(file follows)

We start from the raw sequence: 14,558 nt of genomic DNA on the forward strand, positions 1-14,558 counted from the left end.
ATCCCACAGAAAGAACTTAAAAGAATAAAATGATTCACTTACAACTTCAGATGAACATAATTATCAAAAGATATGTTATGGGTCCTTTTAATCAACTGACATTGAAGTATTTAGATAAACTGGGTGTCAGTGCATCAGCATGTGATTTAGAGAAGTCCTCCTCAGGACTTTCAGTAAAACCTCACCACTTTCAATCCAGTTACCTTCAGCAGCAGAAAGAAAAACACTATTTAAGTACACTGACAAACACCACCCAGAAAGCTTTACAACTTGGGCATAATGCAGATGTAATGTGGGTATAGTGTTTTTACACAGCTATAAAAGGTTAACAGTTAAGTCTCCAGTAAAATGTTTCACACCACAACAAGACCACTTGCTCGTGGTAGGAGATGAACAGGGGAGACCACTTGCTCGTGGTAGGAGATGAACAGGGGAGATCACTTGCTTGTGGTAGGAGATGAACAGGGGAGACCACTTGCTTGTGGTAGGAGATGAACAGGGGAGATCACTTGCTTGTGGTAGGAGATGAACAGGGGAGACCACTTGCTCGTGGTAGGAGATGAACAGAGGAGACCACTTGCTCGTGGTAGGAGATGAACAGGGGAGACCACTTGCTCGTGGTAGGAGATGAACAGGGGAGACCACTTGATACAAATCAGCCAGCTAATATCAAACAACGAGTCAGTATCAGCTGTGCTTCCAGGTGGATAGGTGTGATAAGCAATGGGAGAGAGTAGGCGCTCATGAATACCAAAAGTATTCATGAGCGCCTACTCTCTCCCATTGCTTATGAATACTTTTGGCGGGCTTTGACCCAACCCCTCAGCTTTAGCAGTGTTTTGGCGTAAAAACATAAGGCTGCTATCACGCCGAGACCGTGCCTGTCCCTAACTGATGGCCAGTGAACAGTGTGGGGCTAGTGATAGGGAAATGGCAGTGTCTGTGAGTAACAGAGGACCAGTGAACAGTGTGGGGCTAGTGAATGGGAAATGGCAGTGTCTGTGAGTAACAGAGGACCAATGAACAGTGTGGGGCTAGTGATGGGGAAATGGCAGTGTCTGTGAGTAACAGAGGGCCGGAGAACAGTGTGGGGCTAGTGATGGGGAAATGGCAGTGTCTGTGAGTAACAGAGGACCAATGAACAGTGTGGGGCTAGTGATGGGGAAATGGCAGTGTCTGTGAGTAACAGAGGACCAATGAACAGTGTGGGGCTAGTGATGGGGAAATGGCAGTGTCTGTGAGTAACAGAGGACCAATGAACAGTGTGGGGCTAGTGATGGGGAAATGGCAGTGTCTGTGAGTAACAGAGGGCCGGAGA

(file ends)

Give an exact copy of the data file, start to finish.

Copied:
We start from the raw sequence: 14,558 nt of genomic DNA on the forward strand, positions 1-14,558 counted from the left end.
ATCCCACAGAAAGAACTTAAAAGAATAAAATGATTCACTTACAACTTCAGATGAACATAATTATCAAAAGATATGTTATGGGTCCTTTTAATCAACTGACATTGAAGTATTTAGATAAACTGGGTGTCAGTGCATCAGCATGTGATTTAGAGAAGTCCTCCTCAGGACTTTCAGTAAAACCTCACCACTTTCAATCCAGTTACCTTCAGCAGCAGAAAGAAAAACACTATTTAAGTACACTGACAAACACCACCCAGAAAGCTTTACAACTTGGGCATAATGCAGATGTAATGTGGGTATAGTGTTTTTACACAGCTATAAAAGGTTAACAGTTAAGTCTCCAGTAAAATGTTTCACACCACAACAAGACCACTTGCTCGTGGTAGGAGATGAACAGGGGAGACCACTTGCTCGTGGTAGGAGATGAACAGGGGAGATCACTTGCTTGTGGTAGGAGATGAACAGGGGAGACCACTTGCTTGTGGTAGGAGATGAACAGGGGAGATCACTTGCTTGTGGTAGGAGATGAACAGGGGAGACCACTTGCTCGTGGTAGGAGATGAACAGAGGAGACCACTTGCTCGTGGTAGGAGATGAACAGGGGAGACCACTTGCTCGTGGTAGGAGATGAACAGGGGAGACCACTTGATACAAATCAGCCAGCTAATATCAAACAACGAGTCAGTATCAGCTGTGCTTCCAGGTGGATAGGTGTGATAAGCAATGGGAGAGAGTAGGCGCTCATGAATACCAAAAGTATTCATGAGCGCCTACTCTCTCCCATTGCTTATGAATACTTTTGGCGGGCTTTGACCCAACCCCTCAGCTTTAGCAGTGTTTTGGCGTAAAAACATAAGGCTGCTATCACGCCGAGACCGTGCCTGTCCCTAACTGATGGCCAGTGAACAGTGTGGGGCTAGTGATAGGGAAATGGCAGTGTCTGTGAGTAACAGAGGACCAGTGAACAGTGTGGGGCTAGTGAATGGGAAATGGCAGTGTCTGTGAGTAACAGAGGACCAATGAACAGTGTGGGGCTAGTGATGGGGAAATGGCAGTGTCTGTGAGTAACAGAGGGCCGGAGAACAGTGTGGGGCTAGTGATGGGGAAATGGCAGTGTCTGTGAGTAACAGAGGACCAATGAACAGTGTGGGGCTAGTGATGGGGAAATGGCAGTGTCTGTGAGTAACAGAGGACCAATGAACAGTGTGGGGCTAGTGATGGGGAAATGGCAGTGTCTGTGAGTAACAGAGGACCAATGAACAGTGTGGGGCTAGTGATGGGGAAATGGCAGTGTCTGTGAGTAACAGAGGGCCGGAGA